I think that last sentence also refers to the fact that, because of the highly centralized economy of USSR, there was no need to destroy every last enterprise in order to irreversibly dismantle the system. As long as a few components in the technological chain were destroyed, or a few components within the government checks&balances became corrupt, large parts of the “Titanic” couldn’t function.

    For example, one giant manufacturing plant could be making essential components for dozens of other factories all across USSR (e.g. an engine plant making engine and drive-train parts for multiple trucks, tractors and other vehicles).
    If that plant was “privatized”, that would generally mean anything valuable in it would be looted and sold abroad ASAP (before the next gang of thieves can wrest control from the current “owners”). Thereafter, the plant would close, and thousands of workers would be left without a way to feed their families.

    The damage wouldn't stop there, though. The plant’s destruction would probably ruin every other enterprise in post-Soviet countries that used its engines (in our example, most plants making vehicles), as well as factories that produced components and raw materials for the entire technological chain. This, in turn, would be a severe blow to all enterprises using the products of _those_ factories (i.e. shutting down everything that used transport - or at best, forcing them to buy foreign-made tractors and trucks).
    The example is somewhat exaggerated, but it goes to show how the “privatization” of a single large enterprise could be a severe blow to thousands of organizations employing millions of people, all across the former USSR.


    3 GOVERNMENT: "CHECKS AND BALANCES" FIGHTING EACH OTHER
    As for government checks and balances going out of control, a good example are the “events of October 1993” in Russia, when President Yeltsin unconstitutionally tried to disband the Parliament (which was protesting against him “sinking the Titanic” <Note 5>). The Parliament impeached the President in response. The subsequent armed standoff between pro-Parliament volunteers and pro-Yeltsin army units ended with his tanks and special forces storming the Parliament, with hundreds killed and wounded.  


    <People watch as Yeltsin’s forces are storming the House of Parliament>
    <Note 6>



    This was the final victory of Yeltsin’s team over the remnants of Soviet “checks and balances”, and legislative branch could no longer reign in the executive. Lack of legislative representation at the top then rapidly led to legislative branches of government becoming ornamental at regional levels, too.
    The judiciary branch gradually lost its power some time before, by the way, as corrupt Party officials made themselves immune from prosecution.


    We can also note that, just three years after the executive branch sided with Yeltsin’s team against the Parliament, key figures within “law enforcement and army” bloc were removed from power themselves - after a failed attempt to prosecute the “democratic reformers” for corruption <Note 7>. Thus, the last vestiges of a proper government were extinguished.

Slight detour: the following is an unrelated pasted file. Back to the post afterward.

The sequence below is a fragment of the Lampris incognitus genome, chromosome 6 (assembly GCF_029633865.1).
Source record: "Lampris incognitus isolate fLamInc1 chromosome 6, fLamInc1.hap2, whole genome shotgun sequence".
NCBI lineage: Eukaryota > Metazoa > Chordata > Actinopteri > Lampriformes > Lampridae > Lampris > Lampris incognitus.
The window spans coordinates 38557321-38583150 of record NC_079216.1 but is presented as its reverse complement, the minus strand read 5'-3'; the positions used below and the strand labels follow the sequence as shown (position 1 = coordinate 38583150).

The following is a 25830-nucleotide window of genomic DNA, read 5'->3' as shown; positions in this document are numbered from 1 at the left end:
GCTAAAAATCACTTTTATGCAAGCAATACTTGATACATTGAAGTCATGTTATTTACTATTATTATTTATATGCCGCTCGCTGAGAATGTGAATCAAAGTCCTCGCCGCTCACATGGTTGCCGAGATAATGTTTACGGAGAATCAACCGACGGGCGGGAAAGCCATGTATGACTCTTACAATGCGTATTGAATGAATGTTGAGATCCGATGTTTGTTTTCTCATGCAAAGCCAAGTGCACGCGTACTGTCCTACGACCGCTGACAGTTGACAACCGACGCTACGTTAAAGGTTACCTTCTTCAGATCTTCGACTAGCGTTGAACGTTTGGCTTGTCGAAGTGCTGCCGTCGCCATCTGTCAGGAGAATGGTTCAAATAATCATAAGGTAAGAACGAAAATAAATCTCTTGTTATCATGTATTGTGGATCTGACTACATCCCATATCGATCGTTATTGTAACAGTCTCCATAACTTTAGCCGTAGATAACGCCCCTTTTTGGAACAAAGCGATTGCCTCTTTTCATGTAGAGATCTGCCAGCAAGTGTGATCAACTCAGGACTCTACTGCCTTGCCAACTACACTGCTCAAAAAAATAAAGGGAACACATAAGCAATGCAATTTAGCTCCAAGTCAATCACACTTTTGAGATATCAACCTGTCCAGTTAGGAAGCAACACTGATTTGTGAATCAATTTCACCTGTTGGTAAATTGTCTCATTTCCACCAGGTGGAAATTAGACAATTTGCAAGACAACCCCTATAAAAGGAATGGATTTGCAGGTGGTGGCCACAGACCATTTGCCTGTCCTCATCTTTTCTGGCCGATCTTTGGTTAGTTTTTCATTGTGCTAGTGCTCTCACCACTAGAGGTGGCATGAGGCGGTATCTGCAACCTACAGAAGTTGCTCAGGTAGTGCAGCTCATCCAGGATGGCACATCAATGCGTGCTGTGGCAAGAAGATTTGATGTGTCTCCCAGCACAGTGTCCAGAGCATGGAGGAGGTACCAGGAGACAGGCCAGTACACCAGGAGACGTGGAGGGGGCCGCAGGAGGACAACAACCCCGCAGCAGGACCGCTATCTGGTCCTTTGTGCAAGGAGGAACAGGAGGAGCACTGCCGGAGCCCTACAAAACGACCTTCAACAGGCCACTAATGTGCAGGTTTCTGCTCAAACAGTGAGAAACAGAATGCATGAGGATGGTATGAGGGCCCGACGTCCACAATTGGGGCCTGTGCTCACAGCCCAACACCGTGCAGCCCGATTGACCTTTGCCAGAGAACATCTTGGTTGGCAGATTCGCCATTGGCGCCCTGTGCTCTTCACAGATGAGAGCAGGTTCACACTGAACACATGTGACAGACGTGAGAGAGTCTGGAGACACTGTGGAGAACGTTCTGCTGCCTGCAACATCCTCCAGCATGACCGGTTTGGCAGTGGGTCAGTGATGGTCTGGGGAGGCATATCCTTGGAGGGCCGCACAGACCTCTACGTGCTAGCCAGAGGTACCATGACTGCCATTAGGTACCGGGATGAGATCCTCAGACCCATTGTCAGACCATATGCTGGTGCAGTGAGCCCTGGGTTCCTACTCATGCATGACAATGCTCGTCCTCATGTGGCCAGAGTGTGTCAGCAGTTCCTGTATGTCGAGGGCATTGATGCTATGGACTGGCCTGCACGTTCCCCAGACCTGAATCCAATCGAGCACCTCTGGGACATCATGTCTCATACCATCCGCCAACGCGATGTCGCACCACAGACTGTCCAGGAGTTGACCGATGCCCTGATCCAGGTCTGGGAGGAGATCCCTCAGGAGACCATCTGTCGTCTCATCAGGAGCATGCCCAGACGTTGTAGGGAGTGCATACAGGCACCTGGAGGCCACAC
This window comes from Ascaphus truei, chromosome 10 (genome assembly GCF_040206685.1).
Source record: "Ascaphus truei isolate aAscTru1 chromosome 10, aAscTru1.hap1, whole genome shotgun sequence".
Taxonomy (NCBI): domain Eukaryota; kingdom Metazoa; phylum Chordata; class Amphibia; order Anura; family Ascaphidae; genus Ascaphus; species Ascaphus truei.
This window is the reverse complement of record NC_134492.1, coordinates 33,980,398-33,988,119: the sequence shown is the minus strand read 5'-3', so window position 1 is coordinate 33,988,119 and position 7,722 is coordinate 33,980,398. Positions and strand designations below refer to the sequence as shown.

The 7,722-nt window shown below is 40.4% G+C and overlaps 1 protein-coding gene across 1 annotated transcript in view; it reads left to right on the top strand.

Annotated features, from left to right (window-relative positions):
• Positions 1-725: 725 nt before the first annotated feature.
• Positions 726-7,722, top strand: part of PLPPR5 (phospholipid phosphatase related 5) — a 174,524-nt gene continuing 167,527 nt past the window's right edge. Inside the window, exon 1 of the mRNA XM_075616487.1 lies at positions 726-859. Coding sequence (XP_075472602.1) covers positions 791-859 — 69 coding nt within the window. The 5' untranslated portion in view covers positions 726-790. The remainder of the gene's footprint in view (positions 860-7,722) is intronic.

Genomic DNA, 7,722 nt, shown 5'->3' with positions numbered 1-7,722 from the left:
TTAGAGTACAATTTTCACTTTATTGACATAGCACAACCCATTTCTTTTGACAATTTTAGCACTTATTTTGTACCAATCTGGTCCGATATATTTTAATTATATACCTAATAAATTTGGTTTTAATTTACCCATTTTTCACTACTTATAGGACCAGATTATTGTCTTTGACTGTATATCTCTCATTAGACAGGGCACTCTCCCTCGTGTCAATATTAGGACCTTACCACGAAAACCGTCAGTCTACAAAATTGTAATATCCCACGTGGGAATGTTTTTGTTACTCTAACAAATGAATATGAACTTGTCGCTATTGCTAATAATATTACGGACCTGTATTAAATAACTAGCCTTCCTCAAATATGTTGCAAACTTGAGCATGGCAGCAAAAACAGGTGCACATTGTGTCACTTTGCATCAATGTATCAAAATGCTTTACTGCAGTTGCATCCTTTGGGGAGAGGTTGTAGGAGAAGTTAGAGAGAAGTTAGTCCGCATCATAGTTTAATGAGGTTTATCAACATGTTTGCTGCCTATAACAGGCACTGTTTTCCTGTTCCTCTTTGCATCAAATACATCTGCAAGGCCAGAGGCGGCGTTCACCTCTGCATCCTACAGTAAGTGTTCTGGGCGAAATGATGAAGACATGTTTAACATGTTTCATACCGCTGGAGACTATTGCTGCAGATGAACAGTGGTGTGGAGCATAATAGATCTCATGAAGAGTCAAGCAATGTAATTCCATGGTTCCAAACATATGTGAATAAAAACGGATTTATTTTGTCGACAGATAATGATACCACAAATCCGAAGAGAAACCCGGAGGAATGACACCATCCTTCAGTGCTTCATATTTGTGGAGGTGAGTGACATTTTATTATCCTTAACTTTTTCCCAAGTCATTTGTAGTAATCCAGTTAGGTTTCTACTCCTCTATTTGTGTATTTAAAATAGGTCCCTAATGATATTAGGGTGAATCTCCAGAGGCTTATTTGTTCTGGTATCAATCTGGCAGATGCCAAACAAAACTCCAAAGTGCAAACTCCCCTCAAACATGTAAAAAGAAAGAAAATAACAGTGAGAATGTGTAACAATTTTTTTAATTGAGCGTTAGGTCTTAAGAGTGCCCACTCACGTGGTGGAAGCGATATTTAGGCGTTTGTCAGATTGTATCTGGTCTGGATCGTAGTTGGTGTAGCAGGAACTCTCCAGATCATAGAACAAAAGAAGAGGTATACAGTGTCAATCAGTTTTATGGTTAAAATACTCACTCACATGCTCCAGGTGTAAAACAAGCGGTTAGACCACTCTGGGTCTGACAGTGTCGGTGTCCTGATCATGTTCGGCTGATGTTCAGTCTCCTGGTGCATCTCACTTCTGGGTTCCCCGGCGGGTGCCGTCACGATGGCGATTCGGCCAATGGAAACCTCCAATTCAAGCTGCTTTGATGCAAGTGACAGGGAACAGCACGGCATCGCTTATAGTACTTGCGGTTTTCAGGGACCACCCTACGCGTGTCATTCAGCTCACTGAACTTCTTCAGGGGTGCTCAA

4. CONCLUSION



    Of course, the examples above are merely the highlights - there were a multitude of other “reforms”, events and processes that have played a hand in post-USSR collapse. In the next couple of days, I'll publish two more stories, which talk about that catastrophe on a more real, personal level.
    As for conclusions, nothing comes to my mind, except to misquote Forrest Gump - “Bad things happened in the 90s. That is all I have to say about that”.



    =====




    5 NOTES AND FURTHER READING


    <Note 1>

    Although it would be more appropriate to define Yeltsin’s “democratic reformers” (and their modern-day followers) as “anti-communists” or simply “neoliberals”, they normally described themselves as “anti-Stalinists”.

    Yes, it was illogical to criticize Stalin - who was denounced by the Communist party themselves, shortly after his death, some 30 years before Perestroika. But Stalin made for a lot easier target than the pre-Perestroika USSR, which people could still remember very well, and clearly see that “democratic reforms” were no improvement. Since the “reformers” completely controlled the mass media both in Russia and abroad, this “apples to oranges” comparison of 1930s to 1990s wasn’t usually challenged.

    Incidentally, for this same reason, all discourse about USSR and comparing it to the West is focused on comparing modern-day Western countries to 1930s USSR. However, if we compare _any_ modern state to _any_ 1930s regime, the contrast would be just as striking (e.g. think of 1930s USA with its Great Depression, state-mandated racial/gender discrimination, widespread lynchings, etc.).

    <Note 2>
    Until a few years ago, the Russian state railroad company(RZHD) had to resort to purchasing large amounts of Japanese and Austrian-made rails - much like Tsarist Russia, which couldn’t build enough railroads because rails had to be imported from France. Thankfully, by 2014 two Russian manufacturers have modernized and were able to produce the needed high-quality rails in-country.